So she watched as the frantic pairing off occurred all around her, stayed removed and sanguine as unlikely bedfellows coupled and were wed, cast her fate to the wind as someone, somewhere decided just where she would spend the rest of her life. She sat and gossiped and played with her child, attended to work parties when demanded and just allowed herself to arrive. Her world was Annie. Mary had not the slightest interest in even looking outside the hut.

*

Here is chapter and verse on Mary’s time in Sydney Cove:

COBLEY: SYDNEY COVE

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During the next two weeks the rest of the Second Fleet – first the ‘Surprize’, the ‘Neptune’ and finally the ‘Scarborough’ – arrived in Port Jackson. The Camp started buzzing with rumors as soon as the first contact was made.

We had the mortification to learn, that the prisoners in this ship were very unhealthy, upwards of one hundred being now in the sick list on board. They had been very sickly also during the passage, and had buried forty-two of these unfortunate people. A portable hospital had fortunately been received by the ‘Justinian’, and there now appeared but too great a probability that we should soon have patients enough to fill it; for the signal was flying at the South Head for the other transports, and we were led to expect them in as unhealthy a state as that which had just arrived. On the evening of Monday the 28th, the ‘Neptune’ and ‘Scarborough’ transports anchored off Garden Island, and were warped into the cove the following morning.

David COLLINS: An Account of the English Colony in New South Wales, Volume 1: 1798

When the first of them was unloaded Mary and Annie, like most of the rest of the population were there to watch and help. None of them could believe what came out of the boats. Mary stood there, jiggling Annie on her hip, watching aghast as the terrible procession began. The true size of the calamity came on them slowly, incrementally, as wave after wave of grief hit the shore. Some of the girls from the ship had husbands, lovers, children on board. She watched as they ran from arrival to arrival, quizzing those who could talk. But for so many speech was beyond them. Mary couldn’t stand it any longer. She handed Annie to Mary Lammerman and ran down to help.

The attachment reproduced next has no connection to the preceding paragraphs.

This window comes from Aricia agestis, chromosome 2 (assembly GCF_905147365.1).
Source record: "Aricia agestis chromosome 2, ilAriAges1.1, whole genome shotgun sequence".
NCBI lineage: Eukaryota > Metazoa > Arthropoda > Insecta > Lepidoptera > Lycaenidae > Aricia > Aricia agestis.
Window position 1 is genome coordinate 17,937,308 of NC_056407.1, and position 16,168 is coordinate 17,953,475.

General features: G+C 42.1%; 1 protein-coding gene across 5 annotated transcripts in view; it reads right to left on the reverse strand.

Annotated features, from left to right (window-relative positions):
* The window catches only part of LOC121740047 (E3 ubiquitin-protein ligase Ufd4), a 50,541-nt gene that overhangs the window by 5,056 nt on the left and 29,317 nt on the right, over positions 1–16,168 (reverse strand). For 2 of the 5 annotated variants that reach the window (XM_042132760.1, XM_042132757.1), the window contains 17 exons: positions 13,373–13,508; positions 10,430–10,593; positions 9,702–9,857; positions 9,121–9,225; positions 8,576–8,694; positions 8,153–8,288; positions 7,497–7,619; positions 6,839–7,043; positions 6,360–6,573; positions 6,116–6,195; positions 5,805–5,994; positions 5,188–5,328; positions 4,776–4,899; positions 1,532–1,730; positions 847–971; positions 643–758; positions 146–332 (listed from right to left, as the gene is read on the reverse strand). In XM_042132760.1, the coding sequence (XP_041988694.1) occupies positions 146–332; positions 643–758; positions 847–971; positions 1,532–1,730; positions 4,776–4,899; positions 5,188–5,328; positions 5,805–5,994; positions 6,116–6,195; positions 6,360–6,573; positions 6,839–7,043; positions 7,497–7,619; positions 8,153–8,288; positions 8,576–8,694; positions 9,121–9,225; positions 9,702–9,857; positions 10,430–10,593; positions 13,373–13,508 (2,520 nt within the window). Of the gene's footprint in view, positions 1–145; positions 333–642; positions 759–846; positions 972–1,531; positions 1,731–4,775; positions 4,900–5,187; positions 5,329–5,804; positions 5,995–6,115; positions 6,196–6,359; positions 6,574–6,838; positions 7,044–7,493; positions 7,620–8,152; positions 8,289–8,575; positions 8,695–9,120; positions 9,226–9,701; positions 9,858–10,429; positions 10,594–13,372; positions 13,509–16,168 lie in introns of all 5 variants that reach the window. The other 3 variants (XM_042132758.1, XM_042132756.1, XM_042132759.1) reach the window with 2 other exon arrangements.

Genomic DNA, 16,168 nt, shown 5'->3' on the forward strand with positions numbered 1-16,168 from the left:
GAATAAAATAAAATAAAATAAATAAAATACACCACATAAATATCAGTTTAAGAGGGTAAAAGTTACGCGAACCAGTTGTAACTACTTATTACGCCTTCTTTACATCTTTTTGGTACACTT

‘Oh! If you had but seen the shocking sight of the poor creatures that came out in the three ships it would make your heart bleed… they were almost dead, very few could stand, and they were obliged to fling them as you would goods, and hoist them out of the ships, they were so feeble and they died ten or twelve a day when they first landed; but some of them are getting better… They were not so long as we were, but they were confined and had bad victuals and stinking water. The Governor was very angry, and scolded the captain a great deal, and, as I heard, intended to write to London about it, for I heard him say it was murdering them. It, to be sure, was a melancholy sight. What a difference between us and them…’

Letter from a female convict: published London Morning Chronicle 1791

‘All this was to be attributed to confinement, and that of the worst species, confinement in a small space and in irons, not put on singly, but many of them chained together… On board the other ships, the masters, who had the entire direction of the prisoners, never suffered them to be at large on deck, and but few at a time were permitted there. This consequently gave birth to many diseases. It was said, that on board the ‘Neptune’ several had died in irons; and what added to the horror of such a circumstance was, that their deaths were concealed, for the purpose of sharing their allowance of provisions, until chance, and the offensiveness of a corpse, directed the surgeon, or some one who ad authority in the ship, to the spot where it lay…’

David COLLINS: An Account of the English Colony in New South Wales, Volume 1 1798

‘The landing of these people was truly affecting and shocking; great numbers were not able to walk, nor to move hand or foot; such were slung over the side in the same manner as they would a cask, a box or anything of that nature. Upon their being brought up into the open air some of them fainted, many died upon deck, and others in the boat before they reached the shore. When come on shore many were not able to walk, to stand, or stir themselves in the least, hence some were led by others. Some creeped upon their hands and knees and some were carried on the backs of others.’